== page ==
With the growing market for cloud computing services in India, organizations no longer concern themselves only with cloud service availability. They want to know how the vendor can help them provide better service delivery to the end user. Organizations thus place great importance on signing precise service level agreements (SLAs) and monitoring them well. These cloud SLA monitoring tips can help you optimize your SLAs.
1. Transparent SLA monitoring: A prerequisite
SLAs are signed for various models – infrastructure as a service (IaaS), platform as a service (PaaS) and software as a service (SaaS). Organizations should ensure they have access to transparent monitoring of all signed SLAs.
For instance, Indian managed IT hosting services provider Netmagic Solutions uses a combination of tools to monitor service SLAs and infrastructure availability. These tools are used for monitoring and reporting performance and health of infrastructure, capacity, trending, and so on.
2. Ask for third party monitoring
Audits are essential to ensure security, SLA commitment and segregation of duties for compliance requirements. Organizations could use third-party monitoring to ensure effective cloud SLA monitoring and compliance. For instance, if organizations are running mission-critical applications on the cloud, this service will ensure timely audits and compliance. This will guarantee that the provider keeps up with the SLA deliverables.
Today, penalties in case of non-compliance and SLA breaches are based solely upon service credits. In the future, one can look at tying up a business-level SLA to compensations.
3. Convert SLAs to help the overall business outcome
Even though the cloud computing market in India is growing considerably, very few SMB companies have the IT maturity to take an infrastructure-based SLA and map it to business outcomes. Organizations should opt for SLAs that best suit the business requirements, instead of going in for stringent SLAs.
If the organization decides on a stricter SLA at the infrastructure level, then the cost will have to be borne by the company itself. For example, if the organization desires high availability of 99.999%, then the service provider will have to create that much more redundancy and DR. The cost of this will ultimately be borne by the client.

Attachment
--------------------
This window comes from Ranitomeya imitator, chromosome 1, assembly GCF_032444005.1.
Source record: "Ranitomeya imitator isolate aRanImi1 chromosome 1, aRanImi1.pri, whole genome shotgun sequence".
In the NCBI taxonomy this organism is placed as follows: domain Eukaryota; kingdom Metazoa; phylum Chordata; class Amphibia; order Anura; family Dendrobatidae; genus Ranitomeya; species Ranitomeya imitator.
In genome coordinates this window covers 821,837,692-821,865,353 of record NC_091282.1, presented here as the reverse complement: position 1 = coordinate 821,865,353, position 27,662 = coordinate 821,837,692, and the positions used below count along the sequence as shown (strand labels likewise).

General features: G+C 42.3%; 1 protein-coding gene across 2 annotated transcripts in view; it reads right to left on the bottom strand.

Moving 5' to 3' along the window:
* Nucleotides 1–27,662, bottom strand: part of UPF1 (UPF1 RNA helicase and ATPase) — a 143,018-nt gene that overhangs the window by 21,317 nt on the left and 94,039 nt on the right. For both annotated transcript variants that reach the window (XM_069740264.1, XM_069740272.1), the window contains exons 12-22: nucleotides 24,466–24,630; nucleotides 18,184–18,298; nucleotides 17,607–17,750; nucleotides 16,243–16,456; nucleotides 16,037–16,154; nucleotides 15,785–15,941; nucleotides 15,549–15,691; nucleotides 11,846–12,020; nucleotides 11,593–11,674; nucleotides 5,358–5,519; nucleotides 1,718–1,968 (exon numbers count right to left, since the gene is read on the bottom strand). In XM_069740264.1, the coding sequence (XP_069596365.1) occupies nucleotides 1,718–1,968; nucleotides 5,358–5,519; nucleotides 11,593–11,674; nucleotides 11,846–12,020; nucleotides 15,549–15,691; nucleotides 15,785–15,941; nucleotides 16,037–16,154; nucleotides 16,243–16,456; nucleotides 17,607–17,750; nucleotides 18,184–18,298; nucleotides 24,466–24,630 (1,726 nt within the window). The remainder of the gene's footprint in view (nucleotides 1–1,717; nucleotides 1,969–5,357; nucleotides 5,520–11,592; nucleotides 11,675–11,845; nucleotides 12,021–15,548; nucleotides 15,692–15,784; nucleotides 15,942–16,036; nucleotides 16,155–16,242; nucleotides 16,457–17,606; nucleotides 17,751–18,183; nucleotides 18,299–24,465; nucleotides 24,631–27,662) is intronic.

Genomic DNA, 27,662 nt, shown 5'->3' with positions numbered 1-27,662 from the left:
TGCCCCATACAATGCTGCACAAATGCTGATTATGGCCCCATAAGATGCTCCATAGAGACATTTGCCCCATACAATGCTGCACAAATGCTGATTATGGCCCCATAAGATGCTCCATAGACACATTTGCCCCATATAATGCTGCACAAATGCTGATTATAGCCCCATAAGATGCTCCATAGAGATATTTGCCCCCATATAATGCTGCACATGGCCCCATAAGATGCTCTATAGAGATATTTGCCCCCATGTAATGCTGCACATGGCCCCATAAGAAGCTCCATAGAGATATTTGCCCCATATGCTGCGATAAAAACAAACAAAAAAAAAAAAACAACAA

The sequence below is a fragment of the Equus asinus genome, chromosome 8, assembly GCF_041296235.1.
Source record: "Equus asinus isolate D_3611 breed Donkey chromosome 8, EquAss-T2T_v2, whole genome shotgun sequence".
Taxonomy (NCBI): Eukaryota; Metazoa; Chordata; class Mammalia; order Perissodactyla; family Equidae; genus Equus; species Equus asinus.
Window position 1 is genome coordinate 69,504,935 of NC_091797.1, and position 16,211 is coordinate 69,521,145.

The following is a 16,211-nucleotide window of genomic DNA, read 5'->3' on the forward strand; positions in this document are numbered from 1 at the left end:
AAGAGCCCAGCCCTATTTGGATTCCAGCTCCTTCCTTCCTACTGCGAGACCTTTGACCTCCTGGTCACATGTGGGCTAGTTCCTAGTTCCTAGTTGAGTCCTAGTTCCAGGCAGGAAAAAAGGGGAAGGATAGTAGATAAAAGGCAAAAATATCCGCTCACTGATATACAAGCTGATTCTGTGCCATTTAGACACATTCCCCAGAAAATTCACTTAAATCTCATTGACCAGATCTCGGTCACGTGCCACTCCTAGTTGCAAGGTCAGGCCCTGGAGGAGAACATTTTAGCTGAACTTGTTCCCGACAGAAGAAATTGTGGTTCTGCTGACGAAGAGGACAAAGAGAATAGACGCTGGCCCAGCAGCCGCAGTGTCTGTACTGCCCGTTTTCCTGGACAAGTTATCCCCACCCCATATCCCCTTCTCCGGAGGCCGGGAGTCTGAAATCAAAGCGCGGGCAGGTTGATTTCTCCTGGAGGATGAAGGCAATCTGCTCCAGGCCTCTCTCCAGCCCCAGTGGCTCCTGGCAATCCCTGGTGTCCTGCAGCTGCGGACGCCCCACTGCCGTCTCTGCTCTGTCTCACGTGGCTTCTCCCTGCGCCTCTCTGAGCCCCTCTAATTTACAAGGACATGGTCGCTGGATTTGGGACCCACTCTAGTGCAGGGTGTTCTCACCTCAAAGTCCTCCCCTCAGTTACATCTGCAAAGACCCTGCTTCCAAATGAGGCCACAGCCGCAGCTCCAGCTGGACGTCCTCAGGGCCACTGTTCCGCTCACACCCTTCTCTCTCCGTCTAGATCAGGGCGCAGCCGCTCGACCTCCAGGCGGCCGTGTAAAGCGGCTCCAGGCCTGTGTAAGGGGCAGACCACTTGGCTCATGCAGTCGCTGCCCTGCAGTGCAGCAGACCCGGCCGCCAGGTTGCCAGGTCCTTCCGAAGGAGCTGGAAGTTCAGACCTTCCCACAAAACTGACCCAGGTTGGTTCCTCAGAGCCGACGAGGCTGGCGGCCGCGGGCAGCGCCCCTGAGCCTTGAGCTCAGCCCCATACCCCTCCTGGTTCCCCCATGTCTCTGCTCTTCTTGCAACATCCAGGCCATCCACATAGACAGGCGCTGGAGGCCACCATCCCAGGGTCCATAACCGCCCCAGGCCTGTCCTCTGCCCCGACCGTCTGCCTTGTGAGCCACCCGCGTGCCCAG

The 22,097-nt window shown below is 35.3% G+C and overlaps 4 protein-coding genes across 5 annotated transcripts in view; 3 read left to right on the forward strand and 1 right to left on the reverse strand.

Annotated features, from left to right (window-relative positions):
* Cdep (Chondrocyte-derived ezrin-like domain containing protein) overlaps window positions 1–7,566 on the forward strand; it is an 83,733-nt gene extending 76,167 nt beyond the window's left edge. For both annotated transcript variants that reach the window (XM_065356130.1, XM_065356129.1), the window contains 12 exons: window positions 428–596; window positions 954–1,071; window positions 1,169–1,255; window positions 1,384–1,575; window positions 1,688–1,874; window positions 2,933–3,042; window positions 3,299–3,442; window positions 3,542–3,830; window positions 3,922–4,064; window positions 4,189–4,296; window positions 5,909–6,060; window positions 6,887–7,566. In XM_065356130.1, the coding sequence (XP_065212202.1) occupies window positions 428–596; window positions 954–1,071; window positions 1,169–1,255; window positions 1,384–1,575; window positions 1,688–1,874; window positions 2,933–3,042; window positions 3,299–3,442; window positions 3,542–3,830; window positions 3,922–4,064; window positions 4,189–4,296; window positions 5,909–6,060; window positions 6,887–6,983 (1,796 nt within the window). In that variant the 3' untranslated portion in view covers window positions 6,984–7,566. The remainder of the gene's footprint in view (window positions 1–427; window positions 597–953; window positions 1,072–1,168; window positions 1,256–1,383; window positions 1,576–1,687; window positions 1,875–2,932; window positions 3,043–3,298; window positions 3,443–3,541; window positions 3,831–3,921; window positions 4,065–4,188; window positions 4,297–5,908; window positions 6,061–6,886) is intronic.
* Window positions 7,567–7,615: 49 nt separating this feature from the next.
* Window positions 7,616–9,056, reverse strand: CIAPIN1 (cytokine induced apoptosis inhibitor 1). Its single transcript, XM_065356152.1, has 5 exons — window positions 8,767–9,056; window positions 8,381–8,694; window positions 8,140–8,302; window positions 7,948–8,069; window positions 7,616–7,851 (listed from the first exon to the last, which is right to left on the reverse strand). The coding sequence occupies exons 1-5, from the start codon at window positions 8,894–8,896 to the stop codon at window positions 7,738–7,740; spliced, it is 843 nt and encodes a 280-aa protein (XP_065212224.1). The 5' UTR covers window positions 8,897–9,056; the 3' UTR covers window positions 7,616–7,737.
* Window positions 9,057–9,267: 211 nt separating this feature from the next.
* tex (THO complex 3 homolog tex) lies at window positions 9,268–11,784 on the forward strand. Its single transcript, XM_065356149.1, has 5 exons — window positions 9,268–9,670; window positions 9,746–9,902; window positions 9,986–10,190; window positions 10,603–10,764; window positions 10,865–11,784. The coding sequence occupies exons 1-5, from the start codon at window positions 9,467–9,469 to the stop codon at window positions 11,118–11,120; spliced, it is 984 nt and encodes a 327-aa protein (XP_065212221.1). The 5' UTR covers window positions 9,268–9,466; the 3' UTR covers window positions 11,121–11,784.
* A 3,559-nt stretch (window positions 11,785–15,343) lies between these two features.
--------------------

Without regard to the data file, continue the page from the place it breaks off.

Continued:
Cloud SLA monitoring becomes logical and practical when the focus is on a prudent business-transaction-level SLA (Number of hits on the website, database transactions in a minute and I/O per second), and not just the infrastructure-level SLA (response time, latency, and availability).
4. Ensure alerting mechanisms are in place
For effective cloud SLA monitoring, ensure that availability and response time are periodically reported through Web portals. Organizations should also make sure that immediate e-mail alerts of intrusion detection, breaches and outages are delivered.
5. Ensure the vendor has effective backup mechanisms
Various providers offer different systems for data protection. However, some put the onus of ownership back on the organization. In such cases the client would have to bear the responsibility of backups to safeguard its data. Therefore, organizations must make sure that service providers take 100 percent ownership while signing SLAs, and be vigilant during cloud SLA monitoring.
Ask questions such as: What are the provider’s mechanisms to protect the data? Does the vendor have replication at the back-end? Does the vendor have snapshots? Are the DR services sufficient? Do unauthorized outsiders have access to the data?
6. Make certain the provider has an integrated ecosystem
For effective cloud SLA monitoring, choose vendors that have an ecosystem integrated with SIs, ISPs and IaaS/PaaS providers. A cloud provider focusing exclusively on either the infrastructure level or on PaaS, and not looking beyond that single component, might not be such a good bet in the long run.
For cloud management as a service, third-party solutions could be considered as a viable option for cloud SLA monitoring. This helps monitor problems at the minutest level, which may not appear in the reports of grid-level SLAs. After all, the devil lies in the detail.
About the author: Mandar Kulkarni is the vice president for operations at Netmagic Solutions. A graduate in electronics engineering (BE) from Pune University, he is a Microsoft Certified System Engineer (MCSE) and Cisco Certified Network Associate (CCNA). Kulkarni has successfully completed his ITIL Foundation Certificate in IT service management, as well as a trained Project Management Professional. He has also completed an Executive Program in Business Management from Indian Institute of Management - Kolkata.
(As told to Mitchelle R Jansen)
This was first published in August 2011